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13 of 15 people found the following review helpful
4.0 out of 5 stars Ho ho! Ain't life fun? 2 May 2005
Format:Hardcover|Verified Purchase
Well, Mr Morgan has done us all a favour. I have never read the Daily Mirror, or the News of the World (the two newssheets he edited), but I'd heard about them.
Being Editor of these tabloids seems a fun job. It sounds like an endless jaunt of parties, functions with the great and the good and tittle-tattle on the phone. As for the book itself, I feel that it should be read with Jordan's autobiography. I admit that I found them both gripping. Jordan's is awful and Pier's is gossippy.
Both give an insight into the Great Britain of today. Everything is glamour and fame. From, err, 'models', to pop groups to politicians. My god, the vanity of them all! And, oh boy, do the top dogs come out badly. Amazing the importance they all attach to their own self-aggrandizement. The back-stabbing, the petty jealousies, the fighting for little advantages, the sheer nastiness of Alastair Campbell and Cherie Blair. The duplicity, the lies. Oh my god. Awful. But, like Ms Jordan's autobiography, quite enlightening.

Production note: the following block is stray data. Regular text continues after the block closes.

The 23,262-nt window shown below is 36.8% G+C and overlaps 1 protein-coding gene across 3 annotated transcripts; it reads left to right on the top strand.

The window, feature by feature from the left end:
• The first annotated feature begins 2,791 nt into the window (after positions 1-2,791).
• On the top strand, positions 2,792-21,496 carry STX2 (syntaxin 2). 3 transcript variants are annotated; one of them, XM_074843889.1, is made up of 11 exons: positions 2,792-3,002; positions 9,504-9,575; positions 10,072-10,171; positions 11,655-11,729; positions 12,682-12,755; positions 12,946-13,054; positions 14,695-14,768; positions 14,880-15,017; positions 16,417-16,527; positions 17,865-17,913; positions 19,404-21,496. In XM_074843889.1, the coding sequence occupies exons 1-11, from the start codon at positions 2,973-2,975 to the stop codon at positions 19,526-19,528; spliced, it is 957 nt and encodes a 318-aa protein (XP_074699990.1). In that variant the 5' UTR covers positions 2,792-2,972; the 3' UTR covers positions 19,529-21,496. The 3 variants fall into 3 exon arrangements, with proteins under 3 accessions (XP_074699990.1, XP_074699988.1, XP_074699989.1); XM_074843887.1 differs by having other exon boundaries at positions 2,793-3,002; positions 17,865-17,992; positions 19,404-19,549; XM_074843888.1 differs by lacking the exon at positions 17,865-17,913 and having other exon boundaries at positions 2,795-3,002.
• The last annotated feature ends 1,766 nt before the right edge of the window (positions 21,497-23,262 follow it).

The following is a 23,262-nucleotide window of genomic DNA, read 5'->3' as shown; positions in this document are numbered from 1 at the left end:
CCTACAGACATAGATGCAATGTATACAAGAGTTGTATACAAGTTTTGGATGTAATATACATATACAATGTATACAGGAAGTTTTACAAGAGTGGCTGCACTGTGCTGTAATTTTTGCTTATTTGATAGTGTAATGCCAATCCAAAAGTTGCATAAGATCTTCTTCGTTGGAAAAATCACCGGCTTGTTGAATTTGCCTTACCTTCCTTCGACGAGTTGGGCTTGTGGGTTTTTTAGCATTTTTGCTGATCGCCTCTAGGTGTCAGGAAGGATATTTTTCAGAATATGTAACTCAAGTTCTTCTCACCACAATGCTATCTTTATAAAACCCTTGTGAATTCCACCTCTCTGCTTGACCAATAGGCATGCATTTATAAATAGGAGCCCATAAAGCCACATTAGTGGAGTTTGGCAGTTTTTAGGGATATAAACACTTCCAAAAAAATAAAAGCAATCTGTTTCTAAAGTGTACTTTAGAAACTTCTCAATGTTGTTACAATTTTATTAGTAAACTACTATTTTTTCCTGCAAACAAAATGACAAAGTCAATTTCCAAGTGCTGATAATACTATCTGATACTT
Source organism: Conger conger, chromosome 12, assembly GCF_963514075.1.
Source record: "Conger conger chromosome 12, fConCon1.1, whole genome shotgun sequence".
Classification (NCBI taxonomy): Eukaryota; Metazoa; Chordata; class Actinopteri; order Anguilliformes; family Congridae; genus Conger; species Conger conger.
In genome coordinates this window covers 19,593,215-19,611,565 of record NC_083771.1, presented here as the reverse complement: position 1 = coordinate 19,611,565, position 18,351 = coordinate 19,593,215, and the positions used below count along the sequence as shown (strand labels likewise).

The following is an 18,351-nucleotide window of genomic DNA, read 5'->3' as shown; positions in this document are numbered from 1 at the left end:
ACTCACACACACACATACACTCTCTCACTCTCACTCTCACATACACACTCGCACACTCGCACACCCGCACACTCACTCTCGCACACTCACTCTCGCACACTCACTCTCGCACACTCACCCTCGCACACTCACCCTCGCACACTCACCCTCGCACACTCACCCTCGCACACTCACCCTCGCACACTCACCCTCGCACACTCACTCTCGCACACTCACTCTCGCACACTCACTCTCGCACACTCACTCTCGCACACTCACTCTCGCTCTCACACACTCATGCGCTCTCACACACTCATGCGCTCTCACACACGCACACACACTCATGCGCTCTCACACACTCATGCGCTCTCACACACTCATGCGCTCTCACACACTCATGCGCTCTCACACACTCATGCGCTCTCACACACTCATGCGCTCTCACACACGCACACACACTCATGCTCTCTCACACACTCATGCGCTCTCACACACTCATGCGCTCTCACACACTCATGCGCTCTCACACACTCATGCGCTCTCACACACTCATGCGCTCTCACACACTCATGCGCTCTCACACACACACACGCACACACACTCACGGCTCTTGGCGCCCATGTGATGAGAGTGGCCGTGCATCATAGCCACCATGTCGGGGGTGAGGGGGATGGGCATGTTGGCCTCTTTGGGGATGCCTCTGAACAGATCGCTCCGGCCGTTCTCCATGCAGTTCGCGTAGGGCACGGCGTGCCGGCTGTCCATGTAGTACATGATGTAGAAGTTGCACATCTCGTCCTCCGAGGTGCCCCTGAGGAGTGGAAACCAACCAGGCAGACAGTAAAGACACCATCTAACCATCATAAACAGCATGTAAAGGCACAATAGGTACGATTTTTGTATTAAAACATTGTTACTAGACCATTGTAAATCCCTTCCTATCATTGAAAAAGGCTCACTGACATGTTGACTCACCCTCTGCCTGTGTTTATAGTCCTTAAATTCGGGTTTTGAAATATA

In fact, if you read this before May 5, you'll never vote Labour again. You have been warned.
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Most Recent Customer Reviews
3.0 out of 5 stars Deliciously fun to read
I wonder if he'd have written this differently given what we now know about phone hack and the devastation it's had on so many innocent people's lives? Read more
Published 5 months ago by S Winspur
3.0 out of 5 stars Piers Morgan has to be taken with a pince of salt
I read this book on relocating to live in the UK a few years ago. It was an
entertaining if indecent entry point to English current affairs. Read more
Published 8 months ago by Laurence Dann
5.0 out of 5 stars Stochastic snapshots of a brilliant mind.